There exists an undeniable safety in the knowledge that certain things will never happen. George Lucas will never require government assistance. McDonald’s will never put a Filet O’ Condor Sandwich on its menu, not even in test markets. During a live televised car chase, Paul Moyer will never be moved to declare, “For the love of God, can’t we all just get a life already?” Oh, and one other thing: no critic will ever write that a National Geographic special is lousy. Because they simply never are.
Like a whisper struggling to crack through a din of sirens, NBC continues to run sweepstime National Geographic doc hours in between the biblical epics, the Rob Lowe thrillers and such pressing local news series as, “How do celebrities keep their figures on fire?” Indeed, the current National Geo entry –“Avalanche: The White Death” — shines like a beacon astride the typically contrived “event” programming that is the May sweeps norm.
If it seems difficult to fathom that an hour about avalanches could be much more than warmed-over Irwin Allen, guess again. Producer-director Barry Nye, who has placed his stamp of brilliance onto more than 50 National Geographic specials since 1975, does the franchise proud once again by crafting a piece that is at once beautiful, horrifying, disturbing and compelling. He and his crew masterfully turn avalanches into a chilling form of art via an impeccably packaged, spectacularly filmed collection of facts, images and very human stories.
Backed by Peter Coyote’s trademark dramatic narrative, “The White Death” goes to great lengths to convey the point that when it comes to avalanches, even seasoned outdoorsmen are reduced to morons. While we’re told there are definite avalanche precursors to watch for, rarely is anyone paying sufficient attention to much notice. The results can be deadly and are, at the very least, terrifying to endure.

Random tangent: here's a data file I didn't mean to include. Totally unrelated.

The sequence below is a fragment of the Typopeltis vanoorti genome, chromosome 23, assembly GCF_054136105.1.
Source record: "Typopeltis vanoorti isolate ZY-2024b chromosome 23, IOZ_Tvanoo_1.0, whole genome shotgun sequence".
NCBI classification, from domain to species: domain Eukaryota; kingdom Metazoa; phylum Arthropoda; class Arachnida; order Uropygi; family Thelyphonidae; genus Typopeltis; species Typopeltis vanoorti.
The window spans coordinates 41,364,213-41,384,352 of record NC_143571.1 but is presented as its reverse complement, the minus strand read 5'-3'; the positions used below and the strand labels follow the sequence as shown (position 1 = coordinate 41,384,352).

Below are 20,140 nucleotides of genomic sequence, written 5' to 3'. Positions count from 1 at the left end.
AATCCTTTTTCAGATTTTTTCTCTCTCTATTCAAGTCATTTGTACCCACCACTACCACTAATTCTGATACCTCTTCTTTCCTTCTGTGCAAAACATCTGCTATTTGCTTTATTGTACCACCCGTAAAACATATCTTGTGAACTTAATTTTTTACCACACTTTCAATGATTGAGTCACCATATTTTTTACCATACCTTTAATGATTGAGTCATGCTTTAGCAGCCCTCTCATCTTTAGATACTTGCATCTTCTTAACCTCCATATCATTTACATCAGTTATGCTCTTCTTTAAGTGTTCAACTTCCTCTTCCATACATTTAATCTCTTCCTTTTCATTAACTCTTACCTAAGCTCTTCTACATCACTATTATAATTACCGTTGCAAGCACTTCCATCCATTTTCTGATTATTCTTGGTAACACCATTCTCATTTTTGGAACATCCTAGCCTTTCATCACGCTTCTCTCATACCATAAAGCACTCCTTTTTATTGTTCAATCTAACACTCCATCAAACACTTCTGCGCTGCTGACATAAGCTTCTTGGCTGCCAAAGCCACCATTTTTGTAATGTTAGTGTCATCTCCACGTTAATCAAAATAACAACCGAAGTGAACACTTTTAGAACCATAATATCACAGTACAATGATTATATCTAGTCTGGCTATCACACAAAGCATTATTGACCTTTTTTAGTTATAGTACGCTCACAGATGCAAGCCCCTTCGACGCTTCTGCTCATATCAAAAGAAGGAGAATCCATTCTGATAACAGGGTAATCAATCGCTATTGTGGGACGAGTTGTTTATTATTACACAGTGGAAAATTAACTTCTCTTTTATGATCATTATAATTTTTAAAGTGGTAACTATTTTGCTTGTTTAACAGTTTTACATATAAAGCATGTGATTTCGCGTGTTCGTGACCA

There are an estimated 100,000 avalanches annually in the U.S., from Vermont to Alaska. They can be powdery or slab-like, dense or tightly-packed. All of them are accompanied by a massive roar and can crush and/or bury anything in their path. Most do not occur during blizzards but on gorgeous blue-sky days, when the sun causes the snowy wall to give way.
“The White Death” features a surprising number of video clips shot during actual disasters, including jaw-dropping footage of an avalanche thundering toward three veteran mountain climbers on Annapurna, Nepal, last year. The lensman actually briefly turned the camera on himself to record his final, shellshocked expression as the snow rumbled in his direction. But it would lose momentum and stop before enveloping him, and his two comrades were briefly buried but managed to escape unharmed.
If there is a criticism to be leveled at the doc, it is that the numerous reenactments are incorporated so seamlessly by photographer Richard Chisolm and his team that it’s often difficult to differentiate between the genuine and the ersatz. That is especially true in their recounting the story of Brian Sali, buried alive in January 1998 while snowboarding with two buddies and pulled barely breathing from his shallow snowy grave. The rescue effort is staged here in great detail as the participants recall the traumatic scene, and it’s a tad on the cheesy side.
The device is far more effective in augmenting the amazing tale of Lester Morlang of Silverton, Colo., caught in a blizzard-fueled avalanche in 1986 that forced him to dig his way out of three separate avalanches within hours of one another before his rescue.
If there is a lesson imparted from the extraordinary “The White Death,” it would be this: don’t move to Juneau, Alaska, a town nestled precariously at the foot of a mountain that’s quite clearly an avalanche waiting to happen. After witnessing this hour’s vivid illustrations of the sheer, raw power of this underestimated phenomenon, Juneau should in fact be off of anyone’s “Gotta go there” list forever.
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